Isolation, not integration for minorities targeted by Danish 'ghetto' policy
They were not happy with him, Danish immigration authorities told Odai al-Zoubi, when he met with them for what turned out to be the last time, earlier this year.
The latest of their problems was that he was a writer. It was not a real job, they implied, and he needed to get one if he wanted to stay in the country.
To settle in Denmark with his Danish wife, Zoubi had already had to pay down a large sum, learn the Danish language and meet a host of requirements regarding how and where he lived.
But the goalposts for residency kept moving and, as a Syrian, he never felt welcomed in Denmark anyway, let alone after the country recently introduced a series of new laws focused on ethnic minorities. So he gave up and moved to Sweden.
"You don't know your rights, and you don't know your duties," Zoubi said, comparing the whims of the immigration services to the uncertainties of living under the authoritarian government he had escaped from. "At any time, the government can make a decision on your future."
When they talk about Muslims, it's something scary
- Odai al-Zoubi, Syrian writer
Zoubi's two and a half years in Denmark were brief and uncertain. His feelings are increasingly shared by other minorities, whether refugees, migrants or their descendants born in the country, as anti-immigrant sentiment becomes more strident and marches into mainstream politics.
"When I told people I was moving to Sweden, they would hug me and say they wished they could do it as well," he said.
Denmark’s "ghettos," the name given to low-income areas that host much of the country's minority population, have become the focus of harsh new laws that apply exclusively to disadvantaged residents of the areas.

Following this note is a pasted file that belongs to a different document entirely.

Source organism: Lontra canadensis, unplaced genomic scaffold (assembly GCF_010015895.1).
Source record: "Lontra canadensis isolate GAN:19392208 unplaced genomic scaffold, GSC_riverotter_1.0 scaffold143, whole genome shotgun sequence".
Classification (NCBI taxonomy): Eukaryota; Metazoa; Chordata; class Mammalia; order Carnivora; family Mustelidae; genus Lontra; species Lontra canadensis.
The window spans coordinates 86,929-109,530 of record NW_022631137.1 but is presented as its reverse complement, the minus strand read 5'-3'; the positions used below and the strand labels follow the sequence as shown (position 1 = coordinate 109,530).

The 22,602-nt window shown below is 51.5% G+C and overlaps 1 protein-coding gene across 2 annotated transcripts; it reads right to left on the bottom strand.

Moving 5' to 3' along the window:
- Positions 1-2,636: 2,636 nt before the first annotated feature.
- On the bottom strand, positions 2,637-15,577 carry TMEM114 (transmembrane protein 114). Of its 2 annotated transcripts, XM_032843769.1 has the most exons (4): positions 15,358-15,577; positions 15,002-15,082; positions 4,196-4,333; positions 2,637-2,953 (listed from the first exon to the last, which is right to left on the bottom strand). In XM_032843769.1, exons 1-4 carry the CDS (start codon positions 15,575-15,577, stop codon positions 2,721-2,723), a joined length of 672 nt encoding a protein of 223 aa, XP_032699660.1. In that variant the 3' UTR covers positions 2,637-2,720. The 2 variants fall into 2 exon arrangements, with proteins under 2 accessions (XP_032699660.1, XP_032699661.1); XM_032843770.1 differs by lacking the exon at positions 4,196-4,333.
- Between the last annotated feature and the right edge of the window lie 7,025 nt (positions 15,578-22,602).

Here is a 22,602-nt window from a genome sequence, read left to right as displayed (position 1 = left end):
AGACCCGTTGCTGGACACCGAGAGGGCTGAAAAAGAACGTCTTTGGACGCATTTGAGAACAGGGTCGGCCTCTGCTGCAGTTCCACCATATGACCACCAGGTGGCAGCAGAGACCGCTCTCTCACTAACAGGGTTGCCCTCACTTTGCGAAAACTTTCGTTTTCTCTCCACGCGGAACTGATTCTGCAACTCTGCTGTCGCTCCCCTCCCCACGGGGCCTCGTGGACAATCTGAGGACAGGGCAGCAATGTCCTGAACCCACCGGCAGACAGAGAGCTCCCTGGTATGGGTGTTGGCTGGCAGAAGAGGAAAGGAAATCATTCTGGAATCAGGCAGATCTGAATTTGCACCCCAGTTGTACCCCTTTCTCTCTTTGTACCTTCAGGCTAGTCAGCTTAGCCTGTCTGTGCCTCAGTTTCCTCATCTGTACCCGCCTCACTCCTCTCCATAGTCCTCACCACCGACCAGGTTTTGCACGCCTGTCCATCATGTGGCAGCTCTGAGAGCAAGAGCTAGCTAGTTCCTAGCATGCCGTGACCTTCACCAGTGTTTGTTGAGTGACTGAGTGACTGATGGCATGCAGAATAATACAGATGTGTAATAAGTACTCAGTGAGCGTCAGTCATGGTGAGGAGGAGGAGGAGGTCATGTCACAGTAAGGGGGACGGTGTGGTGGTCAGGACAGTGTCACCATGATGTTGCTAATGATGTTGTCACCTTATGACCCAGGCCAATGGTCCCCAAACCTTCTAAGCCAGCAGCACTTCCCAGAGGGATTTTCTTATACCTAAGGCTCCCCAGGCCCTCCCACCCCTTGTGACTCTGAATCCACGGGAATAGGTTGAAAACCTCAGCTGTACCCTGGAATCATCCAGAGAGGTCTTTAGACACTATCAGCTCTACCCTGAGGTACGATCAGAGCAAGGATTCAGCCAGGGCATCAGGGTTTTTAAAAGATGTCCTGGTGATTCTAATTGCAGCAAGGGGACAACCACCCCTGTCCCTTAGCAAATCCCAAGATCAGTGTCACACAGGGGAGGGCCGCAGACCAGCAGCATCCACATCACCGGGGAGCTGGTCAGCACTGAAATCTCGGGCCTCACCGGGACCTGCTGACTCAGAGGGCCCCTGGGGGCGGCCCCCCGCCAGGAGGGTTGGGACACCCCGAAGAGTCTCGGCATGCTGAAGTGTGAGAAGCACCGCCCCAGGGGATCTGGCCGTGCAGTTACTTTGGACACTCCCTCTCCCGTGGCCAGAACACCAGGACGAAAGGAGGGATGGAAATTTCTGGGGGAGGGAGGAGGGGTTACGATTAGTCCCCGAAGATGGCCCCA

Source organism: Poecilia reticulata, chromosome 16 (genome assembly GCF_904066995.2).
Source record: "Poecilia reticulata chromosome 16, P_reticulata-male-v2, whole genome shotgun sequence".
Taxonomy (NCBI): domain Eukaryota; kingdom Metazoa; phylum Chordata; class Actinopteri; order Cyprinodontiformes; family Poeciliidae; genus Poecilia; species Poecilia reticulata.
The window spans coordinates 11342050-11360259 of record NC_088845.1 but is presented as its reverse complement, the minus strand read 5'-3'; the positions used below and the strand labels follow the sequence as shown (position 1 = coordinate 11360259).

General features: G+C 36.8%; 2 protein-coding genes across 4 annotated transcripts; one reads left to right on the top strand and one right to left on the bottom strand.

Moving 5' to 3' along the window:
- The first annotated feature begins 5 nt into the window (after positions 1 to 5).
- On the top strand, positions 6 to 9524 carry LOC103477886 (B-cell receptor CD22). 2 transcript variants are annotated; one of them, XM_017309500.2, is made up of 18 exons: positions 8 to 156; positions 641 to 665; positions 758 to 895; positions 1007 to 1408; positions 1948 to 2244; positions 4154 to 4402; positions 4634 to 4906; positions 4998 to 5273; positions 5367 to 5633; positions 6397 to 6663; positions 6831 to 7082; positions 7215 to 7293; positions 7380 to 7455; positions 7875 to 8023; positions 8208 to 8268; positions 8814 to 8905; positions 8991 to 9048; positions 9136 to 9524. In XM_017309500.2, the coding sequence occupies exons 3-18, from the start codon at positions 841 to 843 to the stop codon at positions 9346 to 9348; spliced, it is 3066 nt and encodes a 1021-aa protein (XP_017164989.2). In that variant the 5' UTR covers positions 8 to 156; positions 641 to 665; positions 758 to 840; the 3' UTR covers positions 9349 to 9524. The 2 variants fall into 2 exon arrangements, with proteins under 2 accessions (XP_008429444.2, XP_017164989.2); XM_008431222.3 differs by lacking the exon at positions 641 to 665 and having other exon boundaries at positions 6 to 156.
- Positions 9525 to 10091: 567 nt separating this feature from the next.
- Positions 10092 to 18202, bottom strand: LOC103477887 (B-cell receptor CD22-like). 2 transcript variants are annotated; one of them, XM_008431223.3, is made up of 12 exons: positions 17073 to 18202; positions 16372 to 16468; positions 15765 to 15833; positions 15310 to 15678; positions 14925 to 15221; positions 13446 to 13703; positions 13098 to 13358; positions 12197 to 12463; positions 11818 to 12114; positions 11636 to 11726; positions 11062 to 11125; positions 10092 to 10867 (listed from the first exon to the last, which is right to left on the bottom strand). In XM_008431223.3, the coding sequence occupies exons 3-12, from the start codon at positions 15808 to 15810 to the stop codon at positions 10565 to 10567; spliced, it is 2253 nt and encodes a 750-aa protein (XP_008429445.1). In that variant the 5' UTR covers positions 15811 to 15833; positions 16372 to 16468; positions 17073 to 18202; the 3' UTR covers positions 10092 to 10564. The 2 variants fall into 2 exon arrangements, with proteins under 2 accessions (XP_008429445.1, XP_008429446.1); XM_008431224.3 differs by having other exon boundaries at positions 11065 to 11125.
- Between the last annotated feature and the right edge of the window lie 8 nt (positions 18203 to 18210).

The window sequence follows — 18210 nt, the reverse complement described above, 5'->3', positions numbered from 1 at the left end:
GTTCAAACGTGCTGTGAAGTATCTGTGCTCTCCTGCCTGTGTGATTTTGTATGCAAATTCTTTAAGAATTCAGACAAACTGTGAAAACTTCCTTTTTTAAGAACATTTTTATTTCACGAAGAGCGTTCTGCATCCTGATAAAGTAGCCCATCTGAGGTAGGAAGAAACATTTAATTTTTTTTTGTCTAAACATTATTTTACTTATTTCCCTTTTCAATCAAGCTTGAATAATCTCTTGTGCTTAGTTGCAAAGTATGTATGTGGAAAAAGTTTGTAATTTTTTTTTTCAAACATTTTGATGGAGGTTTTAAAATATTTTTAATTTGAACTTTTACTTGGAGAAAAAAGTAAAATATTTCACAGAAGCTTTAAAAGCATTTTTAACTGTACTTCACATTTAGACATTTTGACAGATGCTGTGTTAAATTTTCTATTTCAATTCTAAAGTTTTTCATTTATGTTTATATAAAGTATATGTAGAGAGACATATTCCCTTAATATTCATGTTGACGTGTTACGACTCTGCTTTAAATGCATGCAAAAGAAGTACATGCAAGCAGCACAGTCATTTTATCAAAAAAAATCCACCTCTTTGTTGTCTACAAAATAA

Under the new legislation, children are obliged to attend day-care centres to learn about "Danish values," residents can receive lower welfare benefits than elsewhere, and punishments for crimes in the area could potentially be doubled.
Ostensibly designed to dismantle the notorious areas, which are blamed for crime, and spread their populations throughout the country, the laws' focus on "non-Western immigrants" has been described as a proxy for talking about Muslims.
Though there have been more strident policy suggestions by the rising right wing, the ruling centre-right Venstre party has also become increasingly anti-immigrant, introducing not only the new "ghetto law" but also a ban on Muslim women wearing the niqab face covering. The immigration minister recently suggested Muslims should not work during Ramadan to avoid "negative consequences for the rest of Danish society".
"A lot of this is about symbolic policies to show the Danish voters that they are strict on ethnic minorities and especially on Muslims," Michala Bendixen, who heads the Refugees Welcome Denmark advocacy group, told Middle East Eye.
"There's a certain kind of people that we really don't want in Denmark. Everyone agrees on that, more or less. People from the Middle East, people who are Muslims and people from most of Africa," she said, lamenting the pervading attitude in Danish society.